Gel maintains its shape even when opened or cut.

Gel icon

Clinical Benefits

  • Some movement and viscosity
  • Often easy to cut, modify, and put in small places
  • Can offer good friction/shear control
  • Easy to clean

Additional Considerations

  • Heavy
  • Temperature-sensitive
  • Holds heat but can feel cold to the touch initially
  • Limited displacement, less immersion than liquid, air, or most foams used in cushions

JAY® Flow Fluid

JAY Flow Fluid is a non-Newtonian fluid. A non-Newtonian fluid remains in a semi-solid or highly viscous state.

In a non-Newtonian fluid, viscosity changes when under force to either more liquid or more solid.

Although a non-Newtonian fluid can take a shape without a container, it will flow with pressure. Therefore it needs to be contained when used in a cushion.

Jay Fluid icon

Clinical Benefits

  • Good pressure distribution
  • Conforms to the body
  • Weighs less than gel
  • Moves with the body
  • Can help control shear
  • Does not respond to load with counterforce of foam, thereby extremely good for pressure care
  • Provides good immersion while creating a large area of surface contact to distribute

Additional Considerations

  • Heavier than foam or air
  • Needs some maintenance
  • May require redistribution following use due to migration with pressure

Air

Air is a Newtonian fluid. A Newtonian fluid maintains its viscosity independent of stress. A Newtonian fluid only changes its viscosity in response to temperature.

If you provide a Newtonian fluid with stress, it will remain the same thickness (viscosity), but if you heat it up or cool it down it can become more liquid or more solid.

Newtonian fluids such as air or water cannot maintain a shape without a container. However, if the container is opened, it will spill and be released, thereby negating its efficacy.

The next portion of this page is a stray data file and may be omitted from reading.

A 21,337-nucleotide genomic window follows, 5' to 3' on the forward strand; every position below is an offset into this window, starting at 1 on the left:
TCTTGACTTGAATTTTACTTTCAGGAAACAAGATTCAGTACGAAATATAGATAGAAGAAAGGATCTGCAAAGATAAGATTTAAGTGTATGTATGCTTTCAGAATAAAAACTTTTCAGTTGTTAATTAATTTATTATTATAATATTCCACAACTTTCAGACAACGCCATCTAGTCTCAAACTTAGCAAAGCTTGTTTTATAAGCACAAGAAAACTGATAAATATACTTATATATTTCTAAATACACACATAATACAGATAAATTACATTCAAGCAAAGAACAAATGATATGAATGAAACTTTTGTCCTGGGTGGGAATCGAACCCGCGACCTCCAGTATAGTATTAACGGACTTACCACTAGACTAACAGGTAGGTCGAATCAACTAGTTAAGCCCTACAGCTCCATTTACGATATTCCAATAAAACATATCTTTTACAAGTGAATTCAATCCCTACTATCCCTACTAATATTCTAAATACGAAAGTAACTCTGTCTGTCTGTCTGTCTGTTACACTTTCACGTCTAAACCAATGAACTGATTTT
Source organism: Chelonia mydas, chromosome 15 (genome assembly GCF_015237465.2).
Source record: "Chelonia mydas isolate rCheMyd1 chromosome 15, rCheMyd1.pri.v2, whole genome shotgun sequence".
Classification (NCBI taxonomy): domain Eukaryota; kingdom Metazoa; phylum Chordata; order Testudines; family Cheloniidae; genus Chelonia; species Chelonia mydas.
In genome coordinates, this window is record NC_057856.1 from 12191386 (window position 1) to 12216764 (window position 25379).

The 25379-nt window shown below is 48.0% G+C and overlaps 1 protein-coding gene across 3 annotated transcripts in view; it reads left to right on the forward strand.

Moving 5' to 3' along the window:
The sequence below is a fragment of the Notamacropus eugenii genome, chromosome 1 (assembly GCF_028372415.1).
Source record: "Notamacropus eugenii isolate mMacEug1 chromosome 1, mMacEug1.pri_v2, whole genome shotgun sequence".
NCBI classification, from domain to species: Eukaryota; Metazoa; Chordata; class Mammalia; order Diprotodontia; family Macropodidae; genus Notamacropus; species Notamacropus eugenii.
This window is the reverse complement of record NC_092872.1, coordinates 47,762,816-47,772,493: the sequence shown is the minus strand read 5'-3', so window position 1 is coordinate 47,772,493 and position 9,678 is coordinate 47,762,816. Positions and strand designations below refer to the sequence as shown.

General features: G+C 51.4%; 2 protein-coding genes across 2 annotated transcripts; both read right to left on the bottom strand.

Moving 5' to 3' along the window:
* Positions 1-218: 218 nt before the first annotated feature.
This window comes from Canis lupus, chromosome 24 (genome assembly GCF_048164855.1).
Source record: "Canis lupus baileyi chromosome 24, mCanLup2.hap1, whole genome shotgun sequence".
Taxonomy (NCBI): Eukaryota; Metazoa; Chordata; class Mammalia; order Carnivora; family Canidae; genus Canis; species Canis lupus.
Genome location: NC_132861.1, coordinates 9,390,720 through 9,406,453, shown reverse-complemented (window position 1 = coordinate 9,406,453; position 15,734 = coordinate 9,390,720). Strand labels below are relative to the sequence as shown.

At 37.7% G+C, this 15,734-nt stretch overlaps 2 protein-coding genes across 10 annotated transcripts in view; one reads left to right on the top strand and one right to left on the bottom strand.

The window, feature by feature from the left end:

Air icon

Clinical Benefits

  • Lightweight
  • Moves with the body
  • Easy to clean
  • Pressure distribution
  • Can be used as entire cushion or within a foam base for stability
  • Provides good immersion while creating a large area of surface contact to distribute

Additional Considerations

  • Reduced stability, particularly in an air-only cushion
  • Risk of puncture
  • Frequent maintenance to ensure proper inflation
  • Sensitive to pressure changes, such as during air travel

 

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Clinical Support Information Citations

  1. Polyurethane Foam Association. (1991, rev 2016). Flexible polyurethane foam: A primer. In Touch, 1(1), 1-7. Retrieved from: https://www.pfa.org/wp-content/uploads/2019/02/IntouchV1.1a.pdf
  2. Sherman, S. (2011, November). Skin Protection and Cushion Materials. Retrieved from: http://www.sunrisemedical.ca/dealer-clinician-tools/education-in-motion/clinical-corner/november-2011/skin-protection-and-cushion-materials
  3. Watanabe, L. (2017, September). Immersion, envelopment and off-loading. Mobility Management. Retrieved from: https://mobilitymgmt.com/Articles/2017/09/01/Seating-Strategies.aspx